Before you know it, they have grabbed your boy. "Wait a minute, hold it!" And they say, "It's okay, his blood is clean. His blood is pure. We want to make sure he doesn't have the disease. We think he has got the right type."
Five tense minutes later, out come the doctors and nurses, crying and hugging one another some are even laughing. It's the first time you have seen anybody laugh in a week, and an old doctor walks up to you and says, "Thank you, sir. Your son's blood type is perfect. It's clean, it is pure, and we can make the vaccine."
As the word begins to spread all across that parking lot full of folks, people are screaming and praying and laughing and crying. But then the gray-haired doctor pulls you and your wife aside and says, "May we see you for a moment? We didn't realize that the donor would be a minor and we need. . . we need you to sign a consent form." You begin to sign and then you see that the number of pints of blood to be taken is empty. "H-h-h-how many pints?" And that is when the old doctor's smile fades and he says, "We had no idea it would be a little child. We weren't prepared. We need it all!"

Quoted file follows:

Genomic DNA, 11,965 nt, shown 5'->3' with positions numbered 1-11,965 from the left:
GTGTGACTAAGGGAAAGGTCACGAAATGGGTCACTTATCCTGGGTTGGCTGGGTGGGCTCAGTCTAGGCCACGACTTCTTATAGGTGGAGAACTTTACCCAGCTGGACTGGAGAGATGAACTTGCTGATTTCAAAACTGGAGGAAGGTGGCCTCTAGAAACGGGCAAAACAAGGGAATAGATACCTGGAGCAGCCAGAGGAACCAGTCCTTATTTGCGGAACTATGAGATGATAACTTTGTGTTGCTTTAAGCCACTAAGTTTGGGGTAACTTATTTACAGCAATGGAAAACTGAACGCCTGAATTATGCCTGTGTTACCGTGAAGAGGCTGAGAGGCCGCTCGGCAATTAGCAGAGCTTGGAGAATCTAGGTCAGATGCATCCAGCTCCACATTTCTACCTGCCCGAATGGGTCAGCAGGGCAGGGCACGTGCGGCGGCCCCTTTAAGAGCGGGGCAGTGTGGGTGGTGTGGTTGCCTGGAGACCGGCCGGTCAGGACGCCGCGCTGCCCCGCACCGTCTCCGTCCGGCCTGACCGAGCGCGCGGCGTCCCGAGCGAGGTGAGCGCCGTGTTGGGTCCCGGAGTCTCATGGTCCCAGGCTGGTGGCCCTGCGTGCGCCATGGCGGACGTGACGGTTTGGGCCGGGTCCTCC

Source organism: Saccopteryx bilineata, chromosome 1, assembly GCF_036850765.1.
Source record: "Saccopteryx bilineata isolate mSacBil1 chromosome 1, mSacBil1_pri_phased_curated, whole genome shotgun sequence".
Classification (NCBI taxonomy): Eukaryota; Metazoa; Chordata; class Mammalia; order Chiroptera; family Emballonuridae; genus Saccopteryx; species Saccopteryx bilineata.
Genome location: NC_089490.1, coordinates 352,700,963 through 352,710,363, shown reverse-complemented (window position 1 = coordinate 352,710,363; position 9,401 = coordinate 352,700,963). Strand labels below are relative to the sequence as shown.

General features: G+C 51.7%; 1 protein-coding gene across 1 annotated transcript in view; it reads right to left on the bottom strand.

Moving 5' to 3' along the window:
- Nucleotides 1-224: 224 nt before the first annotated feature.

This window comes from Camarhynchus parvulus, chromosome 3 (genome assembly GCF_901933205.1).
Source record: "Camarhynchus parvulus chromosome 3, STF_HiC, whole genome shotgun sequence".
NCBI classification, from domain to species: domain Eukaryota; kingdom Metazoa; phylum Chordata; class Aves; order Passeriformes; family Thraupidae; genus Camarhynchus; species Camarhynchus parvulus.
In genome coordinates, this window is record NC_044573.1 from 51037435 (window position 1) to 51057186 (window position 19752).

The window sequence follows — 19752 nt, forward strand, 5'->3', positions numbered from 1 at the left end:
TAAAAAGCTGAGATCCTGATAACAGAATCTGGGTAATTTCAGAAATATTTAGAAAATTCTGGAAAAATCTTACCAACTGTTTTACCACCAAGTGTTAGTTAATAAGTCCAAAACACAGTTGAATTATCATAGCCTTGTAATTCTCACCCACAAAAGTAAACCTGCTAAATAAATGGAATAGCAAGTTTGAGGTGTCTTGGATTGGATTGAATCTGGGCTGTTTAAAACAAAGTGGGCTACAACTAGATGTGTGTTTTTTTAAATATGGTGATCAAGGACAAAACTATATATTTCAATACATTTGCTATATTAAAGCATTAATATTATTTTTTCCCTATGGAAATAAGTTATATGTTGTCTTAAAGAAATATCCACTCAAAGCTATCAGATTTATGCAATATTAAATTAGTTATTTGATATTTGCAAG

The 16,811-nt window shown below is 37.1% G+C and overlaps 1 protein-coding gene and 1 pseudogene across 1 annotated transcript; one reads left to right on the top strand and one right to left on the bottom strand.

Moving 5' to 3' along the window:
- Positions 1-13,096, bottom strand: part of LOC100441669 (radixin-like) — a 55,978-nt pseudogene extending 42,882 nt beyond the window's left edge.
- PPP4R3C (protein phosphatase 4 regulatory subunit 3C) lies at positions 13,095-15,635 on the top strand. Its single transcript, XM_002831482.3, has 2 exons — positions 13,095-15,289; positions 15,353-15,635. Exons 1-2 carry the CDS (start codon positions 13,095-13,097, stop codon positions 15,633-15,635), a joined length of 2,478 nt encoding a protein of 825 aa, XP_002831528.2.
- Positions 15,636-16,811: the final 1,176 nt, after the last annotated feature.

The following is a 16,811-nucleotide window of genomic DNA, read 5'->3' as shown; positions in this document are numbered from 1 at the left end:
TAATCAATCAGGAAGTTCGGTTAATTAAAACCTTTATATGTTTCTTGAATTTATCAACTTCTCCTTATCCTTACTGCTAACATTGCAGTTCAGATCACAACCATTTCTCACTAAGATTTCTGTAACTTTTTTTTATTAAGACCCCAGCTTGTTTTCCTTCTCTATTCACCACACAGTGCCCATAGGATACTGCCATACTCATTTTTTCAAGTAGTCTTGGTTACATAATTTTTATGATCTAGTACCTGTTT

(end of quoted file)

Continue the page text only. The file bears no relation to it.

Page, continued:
"But, but..."
"You don't understand. We are talking about the world here. Please sign. We - we need it all - we need it all!"
"But can't you give him a transfusion?" "If we had clean blood we would. Can you sign? Would you sign?" In numb silence you do.
Then they say, "Would you like to have a moment with him before we begin?" Can you walk back to that room where he sits on a table saying, "Daddy? Mommy? What's going on?" Can you take his hands and say, "Son, your Mommy and I love you, and we would never ever let anything happen to you that didn't just have to be. Do you understand that?"
And when that old doctor comes back in and says, "I'm sorry, we've - we've got to get started. People all over the world are dying." Can you leave? Can you walk out while he is saying, "Dad? Mom? Dad? Why - why have you forsaken me?"
And then next week, when they have the ceremony to honor your son, and some folks sleep through it, and some folks don't even come because they go to the lake, and some folks come with a pretentious smile and just pretend to care; would you want to jump up and say, "MY SON DIED! DON'T YOU CARE?"
Is that what God is saying? "MY SON DIED. DON'T YOU KNOW HOW MUCH I CARE?"
Father, seeing it from your eyes breaks our hearts. Maybe now we begin to comprehend the great love you have for us...

Southwest church of Christ

3900 Pipkin Creek Road
Lakeland, FL 33811
Phone: 863-644-9463

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Southwest Church of Christ

3900 Pipkin Creek Road
Lakeland, FL 33811
Phone: 863-644-9463

Directions Here to my phone



Service Times

Sunday Bible Class:  9:00AM
Sunday Morning Service:  10:00AM
Sunday Evening Service:  5:00PM
Wednesday Bible Study:  7:30PM